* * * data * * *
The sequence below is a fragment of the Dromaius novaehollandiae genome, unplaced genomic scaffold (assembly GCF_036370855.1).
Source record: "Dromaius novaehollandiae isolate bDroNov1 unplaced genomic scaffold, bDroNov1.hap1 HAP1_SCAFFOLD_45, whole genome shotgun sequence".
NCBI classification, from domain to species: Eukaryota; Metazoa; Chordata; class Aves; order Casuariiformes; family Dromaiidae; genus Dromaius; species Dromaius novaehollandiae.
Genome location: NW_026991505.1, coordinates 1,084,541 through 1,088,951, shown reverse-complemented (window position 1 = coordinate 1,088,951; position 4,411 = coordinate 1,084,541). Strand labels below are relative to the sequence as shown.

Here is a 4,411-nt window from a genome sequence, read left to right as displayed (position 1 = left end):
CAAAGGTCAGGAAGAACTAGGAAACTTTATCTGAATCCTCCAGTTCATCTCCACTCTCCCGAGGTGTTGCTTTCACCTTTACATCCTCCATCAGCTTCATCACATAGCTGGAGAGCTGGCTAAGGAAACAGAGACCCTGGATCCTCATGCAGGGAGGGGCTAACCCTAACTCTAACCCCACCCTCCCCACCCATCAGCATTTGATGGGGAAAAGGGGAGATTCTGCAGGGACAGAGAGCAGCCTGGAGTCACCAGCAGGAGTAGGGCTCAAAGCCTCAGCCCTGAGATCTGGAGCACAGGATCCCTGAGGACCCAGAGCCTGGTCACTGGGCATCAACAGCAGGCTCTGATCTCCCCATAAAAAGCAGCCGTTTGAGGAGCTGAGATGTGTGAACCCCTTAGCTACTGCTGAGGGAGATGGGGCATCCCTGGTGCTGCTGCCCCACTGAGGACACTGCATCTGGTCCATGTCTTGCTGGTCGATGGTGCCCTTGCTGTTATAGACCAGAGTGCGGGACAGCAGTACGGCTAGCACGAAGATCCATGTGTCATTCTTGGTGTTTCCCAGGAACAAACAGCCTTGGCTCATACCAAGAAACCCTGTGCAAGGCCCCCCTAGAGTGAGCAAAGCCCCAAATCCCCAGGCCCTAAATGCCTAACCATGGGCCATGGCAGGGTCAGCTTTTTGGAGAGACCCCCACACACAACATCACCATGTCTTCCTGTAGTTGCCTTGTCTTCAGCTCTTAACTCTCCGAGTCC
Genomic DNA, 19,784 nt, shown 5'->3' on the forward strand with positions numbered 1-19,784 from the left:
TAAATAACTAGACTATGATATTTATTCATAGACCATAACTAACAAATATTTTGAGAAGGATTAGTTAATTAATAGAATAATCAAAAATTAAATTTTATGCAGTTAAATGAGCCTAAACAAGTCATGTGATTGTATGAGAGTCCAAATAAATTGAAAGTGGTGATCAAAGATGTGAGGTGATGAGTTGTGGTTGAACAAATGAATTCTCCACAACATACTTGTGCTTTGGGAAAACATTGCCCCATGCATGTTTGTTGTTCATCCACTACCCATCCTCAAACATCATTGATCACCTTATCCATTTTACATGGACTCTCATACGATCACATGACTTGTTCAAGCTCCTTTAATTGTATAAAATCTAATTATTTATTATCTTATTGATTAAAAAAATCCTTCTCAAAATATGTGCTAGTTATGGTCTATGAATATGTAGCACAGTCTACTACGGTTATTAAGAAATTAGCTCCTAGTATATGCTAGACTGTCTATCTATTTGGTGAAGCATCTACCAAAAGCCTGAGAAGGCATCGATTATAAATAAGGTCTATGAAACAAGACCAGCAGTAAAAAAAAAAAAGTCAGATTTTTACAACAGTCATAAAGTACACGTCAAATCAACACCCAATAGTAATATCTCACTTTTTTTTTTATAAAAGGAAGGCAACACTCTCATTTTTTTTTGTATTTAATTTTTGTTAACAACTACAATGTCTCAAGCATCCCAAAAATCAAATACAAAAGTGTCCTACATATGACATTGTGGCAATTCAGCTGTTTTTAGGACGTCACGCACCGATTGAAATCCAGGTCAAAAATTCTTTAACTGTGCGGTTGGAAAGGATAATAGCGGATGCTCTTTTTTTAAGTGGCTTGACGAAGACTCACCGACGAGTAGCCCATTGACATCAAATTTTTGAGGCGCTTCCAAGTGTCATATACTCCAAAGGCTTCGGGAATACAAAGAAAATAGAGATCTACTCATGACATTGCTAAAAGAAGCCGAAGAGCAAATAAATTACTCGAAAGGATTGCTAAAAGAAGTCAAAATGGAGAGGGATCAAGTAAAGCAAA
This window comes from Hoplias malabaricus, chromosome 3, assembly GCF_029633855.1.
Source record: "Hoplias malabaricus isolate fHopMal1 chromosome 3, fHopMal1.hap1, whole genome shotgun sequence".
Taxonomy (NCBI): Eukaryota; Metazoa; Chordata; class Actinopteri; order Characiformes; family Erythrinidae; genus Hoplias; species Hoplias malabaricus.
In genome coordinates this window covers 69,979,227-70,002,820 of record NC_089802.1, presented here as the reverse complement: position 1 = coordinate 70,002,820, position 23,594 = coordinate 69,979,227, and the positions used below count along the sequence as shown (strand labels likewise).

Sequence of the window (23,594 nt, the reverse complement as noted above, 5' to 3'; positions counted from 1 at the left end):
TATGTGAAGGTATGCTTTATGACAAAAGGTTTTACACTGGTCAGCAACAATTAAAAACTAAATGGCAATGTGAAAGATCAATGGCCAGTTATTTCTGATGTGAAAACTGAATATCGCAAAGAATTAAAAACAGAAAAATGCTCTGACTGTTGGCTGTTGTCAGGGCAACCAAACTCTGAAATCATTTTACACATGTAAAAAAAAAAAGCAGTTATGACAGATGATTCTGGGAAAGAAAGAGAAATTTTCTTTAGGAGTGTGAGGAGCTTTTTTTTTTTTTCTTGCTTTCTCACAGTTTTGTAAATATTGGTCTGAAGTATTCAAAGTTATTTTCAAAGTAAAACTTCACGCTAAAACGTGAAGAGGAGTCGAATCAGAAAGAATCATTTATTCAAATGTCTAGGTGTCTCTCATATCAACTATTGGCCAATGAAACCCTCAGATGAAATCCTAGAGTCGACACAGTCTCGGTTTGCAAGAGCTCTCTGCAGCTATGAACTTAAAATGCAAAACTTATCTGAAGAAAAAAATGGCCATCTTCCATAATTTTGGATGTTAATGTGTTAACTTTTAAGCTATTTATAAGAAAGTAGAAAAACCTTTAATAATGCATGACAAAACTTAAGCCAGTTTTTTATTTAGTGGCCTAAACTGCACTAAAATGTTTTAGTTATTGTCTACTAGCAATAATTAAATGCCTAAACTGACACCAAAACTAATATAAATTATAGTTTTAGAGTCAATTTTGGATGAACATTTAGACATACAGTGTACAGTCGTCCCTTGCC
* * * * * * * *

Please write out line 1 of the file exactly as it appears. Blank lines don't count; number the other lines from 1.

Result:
The sequence below is a fragment of the Dromaius novaehollandiae genome, unplaced genomic scaffold (assembly GCF_036370855.1).